Written by Dennis Overbye
Astronomers are looking the cosmic lost-and-found for one of many greatest, baddest black holes thought to exist. So far they haven’t discovered it.
In the previous few a long time, it has develop into a part of astronomical lore that on the middle of each galaxy lurks an enormous black hole into which the equal of tens of millions and even billions of suns have disappeared. The greater the galaxy, the extra huge the black hole at its middle.
So it was a shock a decade in the past when Marc Postman, of the Space Telescope Science Institute, utilizing the Hubble Space Telescope to survey clusters of galaxies, discovered a supergiant galaxy with no signal of a black hole in its middle. Normally, the galaxy’s core would have a kink of additional mild in its middle, a sort of glowing cloak, produced by stars that had been gathered there by the gravity of an enormous black hole.
On the opposite, on the actual middle of the galaxy’s extensive core, the place a slight bump in starlight ought to have been, there was a slight dip. Moreover, the complete core, a cloud of stars some 20,000 light-years throughout, was not even in the course of the galaxy.
“Oh, my God, this is really unusual,” Tod Lauer, an skilled on galactic nuclei on the National Optical Astronomy Observatory in Tucson, Arizona, and an creator on the paper, recalled saying when Postman confirmed him the discovering.
That was in 2012. In the years since, the 2 researchers and their colleagues have been in search of X-rays or radio waves from the lacking black hole.
The galaxy is the brightest one in a cluster often known as Abell 2261. It is about 2.7 billion light-years from right here, within the constellation Hercules within the northern sky, not removed from the outstanding star Vega. Using the usual rule of thumb, the black hole lacking from the middle of the 2261 galaxy needs to be 10 billion solar masses or extra. Comparatively, the black hole on the middle of the Milky Way galaxy is barely about 4 million solar masses.
So the place has nature stashed the equal of 10 billion suns?
One risk is that the black hole is there however has gone silent, having briefly run out of something to eat. But one other provocative risk, Lauer and his colleagues say, is that the black hole was thrown out of the galaxy altogether.
‘A Pit in Every Peach’
Proving the latter might present perception into a few of the most violent and dynamic processes within the evolution of galaxies and the cosmos, about which astronomers have theorized however by no means seen — a dance of titanic forces and swirling worlds that may fling stars and planets throughout the void.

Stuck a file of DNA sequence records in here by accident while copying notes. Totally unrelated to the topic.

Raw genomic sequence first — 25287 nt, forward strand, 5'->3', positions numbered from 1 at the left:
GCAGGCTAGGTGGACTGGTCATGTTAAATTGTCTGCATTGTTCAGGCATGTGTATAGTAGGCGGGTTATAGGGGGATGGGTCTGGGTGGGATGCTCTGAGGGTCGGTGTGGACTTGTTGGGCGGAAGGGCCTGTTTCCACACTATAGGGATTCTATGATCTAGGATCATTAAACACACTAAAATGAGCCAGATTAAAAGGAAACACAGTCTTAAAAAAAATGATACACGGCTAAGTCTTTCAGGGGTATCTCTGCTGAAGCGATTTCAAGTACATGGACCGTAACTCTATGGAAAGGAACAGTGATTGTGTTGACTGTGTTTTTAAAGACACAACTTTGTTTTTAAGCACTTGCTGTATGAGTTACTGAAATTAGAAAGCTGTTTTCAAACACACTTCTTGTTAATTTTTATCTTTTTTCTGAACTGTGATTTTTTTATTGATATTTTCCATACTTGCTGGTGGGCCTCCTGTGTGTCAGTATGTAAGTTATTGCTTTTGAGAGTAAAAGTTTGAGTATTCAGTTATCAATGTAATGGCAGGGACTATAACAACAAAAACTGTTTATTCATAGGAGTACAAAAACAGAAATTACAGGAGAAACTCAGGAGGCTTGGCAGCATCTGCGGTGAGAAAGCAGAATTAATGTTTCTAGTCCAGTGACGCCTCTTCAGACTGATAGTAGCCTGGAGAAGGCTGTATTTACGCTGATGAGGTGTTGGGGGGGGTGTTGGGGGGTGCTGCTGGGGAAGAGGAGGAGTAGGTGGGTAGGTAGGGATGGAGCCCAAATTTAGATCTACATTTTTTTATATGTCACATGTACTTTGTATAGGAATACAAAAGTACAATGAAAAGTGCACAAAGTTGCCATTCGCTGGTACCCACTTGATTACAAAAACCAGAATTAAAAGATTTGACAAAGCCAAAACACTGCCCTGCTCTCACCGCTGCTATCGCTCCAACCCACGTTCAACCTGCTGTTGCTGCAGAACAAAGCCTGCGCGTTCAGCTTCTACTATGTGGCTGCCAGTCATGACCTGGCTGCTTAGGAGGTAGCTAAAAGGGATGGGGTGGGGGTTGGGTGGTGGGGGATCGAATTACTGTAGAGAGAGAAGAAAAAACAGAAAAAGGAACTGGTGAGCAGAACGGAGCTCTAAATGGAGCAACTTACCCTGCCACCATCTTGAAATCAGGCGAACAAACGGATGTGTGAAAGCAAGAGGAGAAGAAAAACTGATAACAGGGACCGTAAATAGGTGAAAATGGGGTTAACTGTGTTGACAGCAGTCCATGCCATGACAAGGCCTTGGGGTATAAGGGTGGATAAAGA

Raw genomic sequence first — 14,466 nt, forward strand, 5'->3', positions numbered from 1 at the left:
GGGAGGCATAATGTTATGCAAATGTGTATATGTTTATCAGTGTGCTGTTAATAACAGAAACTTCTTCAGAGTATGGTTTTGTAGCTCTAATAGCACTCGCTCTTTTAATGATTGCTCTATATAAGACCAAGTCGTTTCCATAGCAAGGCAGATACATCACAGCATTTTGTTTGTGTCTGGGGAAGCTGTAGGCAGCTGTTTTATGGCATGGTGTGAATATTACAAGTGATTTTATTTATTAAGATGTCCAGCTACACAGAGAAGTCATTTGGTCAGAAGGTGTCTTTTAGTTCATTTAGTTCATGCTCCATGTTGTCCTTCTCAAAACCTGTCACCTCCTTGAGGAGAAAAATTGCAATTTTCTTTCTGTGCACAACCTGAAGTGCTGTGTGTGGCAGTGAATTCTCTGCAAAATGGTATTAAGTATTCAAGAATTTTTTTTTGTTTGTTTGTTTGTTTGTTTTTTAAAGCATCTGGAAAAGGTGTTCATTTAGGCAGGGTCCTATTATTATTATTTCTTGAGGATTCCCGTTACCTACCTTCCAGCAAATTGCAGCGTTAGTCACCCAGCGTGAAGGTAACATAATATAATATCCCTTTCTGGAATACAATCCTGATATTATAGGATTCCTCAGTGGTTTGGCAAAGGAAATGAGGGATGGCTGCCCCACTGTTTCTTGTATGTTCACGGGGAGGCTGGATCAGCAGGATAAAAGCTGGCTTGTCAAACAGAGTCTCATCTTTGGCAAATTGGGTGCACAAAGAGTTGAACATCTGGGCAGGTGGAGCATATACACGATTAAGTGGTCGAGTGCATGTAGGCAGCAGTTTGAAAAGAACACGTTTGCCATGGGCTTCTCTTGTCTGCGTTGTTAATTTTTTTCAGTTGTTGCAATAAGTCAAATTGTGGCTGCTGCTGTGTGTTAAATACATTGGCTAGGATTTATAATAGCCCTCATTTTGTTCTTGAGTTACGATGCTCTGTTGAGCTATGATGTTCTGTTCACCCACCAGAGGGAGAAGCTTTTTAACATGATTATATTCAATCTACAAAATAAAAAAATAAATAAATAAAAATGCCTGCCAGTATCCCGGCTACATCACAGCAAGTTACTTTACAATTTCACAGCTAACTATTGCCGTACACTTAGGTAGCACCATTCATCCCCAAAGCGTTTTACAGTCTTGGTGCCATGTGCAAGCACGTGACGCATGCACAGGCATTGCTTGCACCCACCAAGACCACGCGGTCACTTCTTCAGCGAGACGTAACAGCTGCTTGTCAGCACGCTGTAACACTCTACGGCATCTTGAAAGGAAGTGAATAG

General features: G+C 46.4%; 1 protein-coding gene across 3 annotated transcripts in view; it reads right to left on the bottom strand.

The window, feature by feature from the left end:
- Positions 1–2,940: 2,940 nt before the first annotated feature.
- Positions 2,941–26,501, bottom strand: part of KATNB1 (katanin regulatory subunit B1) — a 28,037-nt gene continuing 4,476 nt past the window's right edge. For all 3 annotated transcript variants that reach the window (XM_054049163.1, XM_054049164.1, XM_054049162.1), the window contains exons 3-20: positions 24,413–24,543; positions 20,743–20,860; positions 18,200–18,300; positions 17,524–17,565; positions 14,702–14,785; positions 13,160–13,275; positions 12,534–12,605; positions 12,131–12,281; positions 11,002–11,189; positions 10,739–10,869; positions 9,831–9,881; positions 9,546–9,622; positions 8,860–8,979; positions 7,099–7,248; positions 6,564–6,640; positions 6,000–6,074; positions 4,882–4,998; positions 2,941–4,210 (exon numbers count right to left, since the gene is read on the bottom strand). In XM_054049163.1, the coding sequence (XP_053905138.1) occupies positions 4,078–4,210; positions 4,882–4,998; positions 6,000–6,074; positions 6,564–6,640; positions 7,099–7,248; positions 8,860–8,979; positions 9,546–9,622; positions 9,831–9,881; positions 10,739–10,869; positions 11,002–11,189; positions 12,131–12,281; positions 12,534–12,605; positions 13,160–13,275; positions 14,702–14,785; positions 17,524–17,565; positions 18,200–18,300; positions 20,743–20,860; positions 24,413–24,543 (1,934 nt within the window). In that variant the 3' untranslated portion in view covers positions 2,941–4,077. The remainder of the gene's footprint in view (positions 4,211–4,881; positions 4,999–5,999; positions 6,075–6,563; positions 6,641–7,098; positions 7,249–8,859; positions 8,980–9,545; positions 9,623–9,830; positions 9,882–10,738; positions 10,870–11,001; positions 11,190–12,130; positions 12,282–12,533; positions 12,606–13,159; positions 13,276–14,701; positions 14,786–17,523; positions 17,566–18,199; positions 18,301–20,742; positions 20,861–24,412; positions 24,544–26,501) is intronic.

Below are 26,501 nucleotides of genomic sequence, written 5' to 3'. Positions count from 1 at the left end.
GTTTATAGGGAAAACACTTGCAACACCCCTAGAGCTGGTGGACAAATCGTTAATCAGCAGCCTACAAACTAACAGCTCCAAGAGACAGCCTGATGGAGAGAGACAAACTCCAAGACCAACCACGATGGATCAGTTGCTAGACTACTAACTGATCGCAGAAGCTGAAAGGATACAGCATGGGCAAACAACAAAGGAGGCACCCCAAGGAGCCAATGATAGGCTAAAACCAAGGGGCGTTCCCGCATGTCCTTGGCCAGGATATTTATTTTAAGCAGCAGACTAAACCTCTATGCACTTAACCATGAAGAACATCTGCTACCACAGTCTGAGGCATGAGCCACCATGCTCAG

“It’s an intriguing mystery, and we’re on the case,” Postman stated in an e mail. He added that the upcoming James Webb Space Telescope would have the potential to shed mild, so to talk, on the case.
(*10*) Lauer requested.
Lauer is a part of a casual group who name themselves Nukers. The group first got here collectively underneath Sandra Faber of the University of California, Santa Cruz, within the early days of the Hubble Space Telescope. Over the previous 4 a long time, they’ve sought to elucidate the character of galactic nuclei, utilizing the sharp eye of Hubble and different new amenities to see into the intimate hearts of distant galaxies.
“The story of A2261-BCG,” he stated, referring to the galaxy’s formal title in literature, “is what happens with the most massive galaxies in the universe, the giant elliptical galaxies, at the end point of galaxy evolution.”
Black holes are objects so dense that not even mild can escape their gravitational clutches. They are invisible by definition, however the ruckus — X-rays and radio screams — attributable to materials falling into its grasp could be seen throughout the universe. The discovery within the Sixties of quasars within the facilities of galaxies first led astronomers to think about that supermassive black holes had been accountable for such fireworks.
By the flip of the century, astronomers had come to the conclusion that each galaxy harbored a supermassive black hole, tens of millions to billions of occasions extra huge than the solar, in its bosom. Where they got here from — whether or not they grew from smaller black holes that had fashioned from the collapse of stars, or fashioned via another course of early within the universe — no one is certain. “There is a pit in every peach,” Lauer stated.
But how do these entities have an effect on their environment?
In 1980, three astronomers, Mitchell Begelman, Martin Rees and Roger Blandford, wrote about how these black holes would alter the evolution of the galaxies they inhabit. When two galaxies collided and merged — an particularly frequent occasion within the earlier universe — their central black holes would meet and kind a binary system, two black holes circling one another.